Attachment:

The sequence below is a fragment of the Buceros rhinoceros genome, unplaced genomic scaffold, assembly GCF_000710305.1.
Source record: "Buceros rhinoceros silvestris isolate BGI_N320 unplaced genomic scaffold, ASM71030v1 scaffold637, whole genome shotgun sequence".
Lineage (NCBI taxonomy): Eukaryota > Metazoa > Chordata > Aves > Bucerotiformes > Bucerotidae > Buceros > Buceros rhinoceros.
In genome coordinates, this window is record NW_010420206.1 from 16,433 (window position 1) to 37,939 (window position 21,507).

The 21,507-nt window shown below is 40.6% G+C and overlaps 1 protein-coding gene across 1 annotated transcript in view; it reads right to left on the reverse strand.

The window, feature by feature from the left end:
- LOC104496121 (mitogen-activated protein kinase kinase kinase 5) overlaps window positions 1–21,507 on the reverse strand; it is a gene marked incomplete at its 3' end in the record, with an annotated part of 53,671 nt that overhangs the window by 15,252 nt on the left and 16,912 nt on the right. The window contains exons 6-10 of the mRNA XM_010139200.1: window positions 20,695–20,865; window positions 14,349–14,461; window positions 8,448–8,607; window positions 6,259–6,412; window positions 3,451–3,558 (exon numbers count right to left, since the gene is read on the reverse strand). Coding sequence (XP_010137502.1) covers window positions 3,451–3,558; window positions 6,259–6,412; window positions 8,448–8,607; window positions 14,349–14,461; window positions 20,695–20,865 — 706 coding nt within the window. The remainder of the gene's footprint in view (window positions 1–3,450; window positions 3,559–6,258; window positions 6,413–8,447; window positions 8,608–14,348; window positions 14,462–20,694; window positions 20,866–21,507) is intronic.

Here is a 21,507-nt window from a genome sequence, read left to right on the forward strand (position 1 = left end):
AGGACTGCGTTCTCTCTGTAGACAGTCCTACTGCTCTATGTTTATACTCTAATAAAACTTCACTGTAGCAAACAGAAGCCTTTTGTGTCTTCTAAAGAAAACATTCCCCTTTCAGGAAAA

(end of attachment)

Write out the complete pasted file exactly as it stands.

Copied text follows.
The sequence below is a fragment of the Buceros rhinoceros genome, unplaced genomic scaffold, assembly GCF_000710305.1.
Source record: "Buceros rhinoceros silvestris isolate BGI_N320 unplaced genomic scaffold, ASM71030v1 scaffold637, whole genome shotgun sequence".
Lineage (NCBI taxonomy): Eukaryota > Metazoa > Chordata > Aves > Bucerotiformes > Bucerotidae > Buceros > Buceros rhinoceros.
In genome coordinates, this window is record NW_010420206.1 from 16,433 (window position 1) to 37,939 (window position 21,507).

The 21,507-nt window shown below is 40.6% G+C and overlaps 1 protein-coding gene across 1 annotated transcript in view; it reads right to left on the reverse strand.

The window, feature by feature from the left end:
- LOC104496121 (mitogen-activated protein kinase kinase kinase 5) overlaps window positions 1–21,507 on the reverse strand; it is a gene marked incomplete at its 3' end in the record, with an annotated part of 53,671 nt that overhangs the window by 15,252 nt on the left and 16,912 nt on the right. The window contains exons 6-10 of the mRNA XM_010139200.1: window positions 20,695–20,865; window positions 14,349–14,461; window positions 8,448–8,607; window positions 6,259–6,412; window positions 3,451–3,558 (exon numbers count right to left, since the gene is read on the reverse strand). Coding sequence (XP_010137502.1) covers window positions 3,451–3,558; window positions 6,259–6,412; window positions 8,448–8,607; window positions 14,349–14,461; window positions 20,695–20,865 — 706 coding nt within the window. The remainder of the gene's footprint in view (window positions 1–3,450; window positions 3,559–6,258; window positions 6,413–8,447; window positions 8,608–14,348; window positions 14,462–20,694; window positions 20,866–21,507) is intronic.

Here is a 21,507-nt window from a genome sequence, read left to right on the forward strand (position 1 = left end):
AGGACTGCGTTCTCTCTGTAGACAGTCCTACTGCTCTATGTTTATACTCTAATAAAACTTCACTGTAGCAAACAGAAGCCTTTTGTGTCTTCTAAAGAAAACATTCCCCTTTCAGGAAAA